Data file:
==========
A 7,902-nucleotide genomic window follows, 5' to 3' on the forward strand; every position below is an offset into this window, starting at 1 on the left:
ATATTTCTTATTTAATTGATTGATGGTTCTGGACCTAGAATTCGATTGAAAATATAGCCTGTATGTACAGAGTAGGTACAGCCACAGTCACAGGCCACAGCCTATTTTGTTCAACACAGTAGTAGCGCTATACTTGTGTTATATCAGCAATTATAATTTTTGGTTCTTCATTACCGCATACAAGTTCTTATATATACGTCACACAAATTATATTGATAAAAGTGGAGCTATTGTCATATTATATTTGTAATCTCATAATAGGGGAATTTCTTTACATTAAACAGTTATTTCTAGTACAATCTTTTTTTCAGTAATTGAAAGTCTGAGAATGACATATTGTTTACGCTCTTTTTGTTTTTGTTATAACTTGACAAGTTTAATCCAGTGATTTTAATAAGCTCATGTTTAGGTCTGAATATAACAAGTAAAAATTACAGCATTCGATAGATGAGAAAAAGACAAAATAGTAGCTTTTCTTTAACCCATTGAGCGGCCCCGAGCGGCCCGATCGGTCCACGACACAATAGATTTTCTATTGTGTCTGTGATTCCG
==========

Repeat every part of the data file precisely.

A 7,902-nucleotide genomic window follows, 5' to 3' on the forward strand; every position below is an offset into this window, starting at 1 on the left:
ATATTTCTTATTTAATTGATTGATGGTTCTGGACCTAGAATTCGATTGAAAATATAGCCTGTATGTACAGAGTAGGTACAGCCACAGTCACAGGCCACAGCCTATTTTGTTCAACACAGTAGTAGCGCTATACTTGTGTTATATCAGCAATTATAATTTTTGGTTCTTCATTACCGCATACAAGTTCTTATATATACGTCACACAAATTATATTGATAAAAGTGGAGCTATTGTCATATTATATTTGTAATCTCATAATAGGGGAATTTCTTTACATTAAACAGTTATTTCTAGTACAATCTTTTTTTCAGTAATTGAAAGTCTGAGAATGACATATTGTTTACGCTCTTTTTGTTTTTGTTATAACTTGACAAGTTTAATCCAGTGATTTTAATAAGCTCATGTTTAGGTCTGAATATAACAAGTAAAAATTACAGCATTCGATAGATGAGAAAAAGACAAAATAGTAGCTTTTCTTTAACCCATTGAGCGGCCCCGAGCGGCCCGATCGGTCCACGACACAATAGATTTTCTATTGTGTCTGTGATTCCG